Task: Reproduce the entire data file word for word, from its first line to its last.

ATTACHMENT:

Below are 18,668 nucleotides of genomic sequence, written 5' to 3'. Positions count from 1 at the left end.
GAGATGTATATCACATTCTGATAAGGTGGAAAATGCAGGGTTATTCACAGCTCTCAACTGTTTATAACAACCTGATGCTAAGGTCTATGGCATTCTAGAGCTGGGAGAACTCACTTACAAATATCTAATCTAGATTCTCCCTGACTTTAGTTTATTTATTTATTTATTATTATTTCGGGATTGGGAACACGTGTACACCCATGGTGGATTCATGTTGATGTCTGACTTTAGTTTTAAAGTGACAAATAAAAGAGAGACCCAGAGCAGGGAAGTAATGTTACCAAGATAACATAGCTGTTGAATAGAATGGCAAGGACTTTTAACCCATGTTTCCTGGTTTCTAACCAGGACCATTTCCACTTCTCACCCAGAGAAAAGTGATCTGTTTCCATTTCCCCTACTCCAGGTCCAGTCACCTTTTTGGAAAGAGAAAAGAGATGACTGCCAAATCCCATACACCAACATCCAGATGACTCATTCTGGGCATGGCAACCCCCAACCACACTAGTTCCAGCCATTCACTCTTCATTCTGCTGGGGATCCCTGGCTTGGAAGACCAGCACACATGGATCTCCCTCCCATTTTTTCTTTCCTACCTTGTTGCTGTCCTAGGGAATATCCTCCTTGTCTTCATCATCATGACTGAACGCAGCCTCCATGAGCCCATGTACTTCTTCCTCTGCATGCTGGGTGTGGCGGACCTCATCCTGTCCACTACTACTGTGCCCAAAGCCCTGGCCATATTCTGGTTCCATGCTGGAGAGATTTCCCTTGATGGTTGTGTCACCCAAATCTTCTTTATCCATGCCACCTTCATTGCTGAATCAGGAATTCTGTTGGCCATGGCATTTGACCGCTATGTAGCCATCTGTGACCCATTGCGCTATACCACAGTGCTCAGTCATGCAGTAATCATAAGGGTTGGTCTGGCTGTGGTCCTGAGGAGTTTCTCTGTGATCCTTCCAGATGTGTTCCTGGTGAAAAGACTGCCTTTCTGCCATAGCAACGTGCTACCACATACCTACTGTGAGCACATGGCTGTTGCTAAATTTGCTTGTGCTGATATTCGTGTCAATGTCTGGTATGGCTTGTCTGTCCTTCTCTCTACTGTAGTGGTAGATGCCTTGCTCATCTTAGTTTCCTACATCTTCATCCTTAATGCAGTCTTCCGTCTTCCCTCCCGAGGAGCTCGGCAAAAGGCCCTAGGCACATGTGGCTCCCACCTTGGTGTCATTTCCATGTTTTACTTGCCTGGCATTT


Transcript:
Below are 18,668 nucleotides of genomic sequence, written 5' to 3'. Positions count from 1 at the left end.
GAGATGTATATCACATTCTGATAAGGTGGAAAATGCAGGGTTATTCACAGCTCTCAACTGTTTATAACAACCTGATGCTAAGGTCTATGGCATTCTAGAGCTGGGAGAACTCACTTACAAATATCTAATCTAGATTCTCCCTGACTTTAGTTTATTTATTTATTTATTATTATTTCGGGATTGGGAACACGTGTACACCCATGGTGGATTCATGTTGATGTCTGACTTTAGTTTTAAAGTGACAAATAAAAGAGAGACCCAGAGCAGGGAAGTAATGTTACCAAGATAACATAGCTGTTGAATAGAATGGCAAGGACTTTTAACCCATGTTTCCTGGTTTCTAACCAGGACCATTTCCACTTCTCACCCAGAGAAAAGTGATCTGTTTCCATTTCCCCTACTCCAGGTCCAGTCACCTTTTTGGAAAGAGAAAAGAGATGACTGCCAAATCCCATACACCAACATCCAGATGACTCATTCTGGGCATGGCAACCCCCAACCACACTAGTTCCAGCCATTCACTCTTCATTCTGCTGGGGATCCCTGGCTTGGAAGACCAGCACACATGGATCTCCCTCCCATTTTTTCTTTCCTACCTTGTTGCTGTCCTAGGGAATATCCTCCTTGTCTTCATCATCATGACTGAACGCAGCCTCCATGAGCCCATGTACTTCTTCCTCTGCATGCTGGGTGTGGCGGACCTCATCCTGTCCACTACTACTGTGCCCAAAGCCCTGGCCATATTCTGGTTCCATGCTGGAGAGATTTCCCTTGATGGTTGTGTCACCCAAATCTTCTTTATCCATGCCACCTTCATTGCTGAATCAGGAATTCTGTTGGCCATGGCATTTGACCGCTATGTAGCCATCTGTGACCCATTGCGCTATACCACAGTGCTCAGTCATGCAGTAATCATAAGGGTTGGTCTGGCTGTGGTCCTGAGGAGTTTCTCTGTGATCCTTCCAGATGTGTTCCTGGTGAAAAGACTGCCTTTCTGCCATAGCAACGTGCTACCACATACCTACTGTGAGCACATGGCTGTTGCTAAATTTGCTTGTGCTGATATTCGTGTCAATGTCTGGTATGGCTTGTCTGTCCTTCTCTCTACTGTAGTGGTAGATGCCTTGCTCATCTTAGTTTCCTACATCTTCATCCTTAATGCAGTCTTCCGTCTTCCCTCCCGAGGAGCTCGGCAAAAGGCCCTAGGCACATGTGGCTCCCACCTTGGTGTCATTTCCATGTTTTACTTGCCTGGCATTT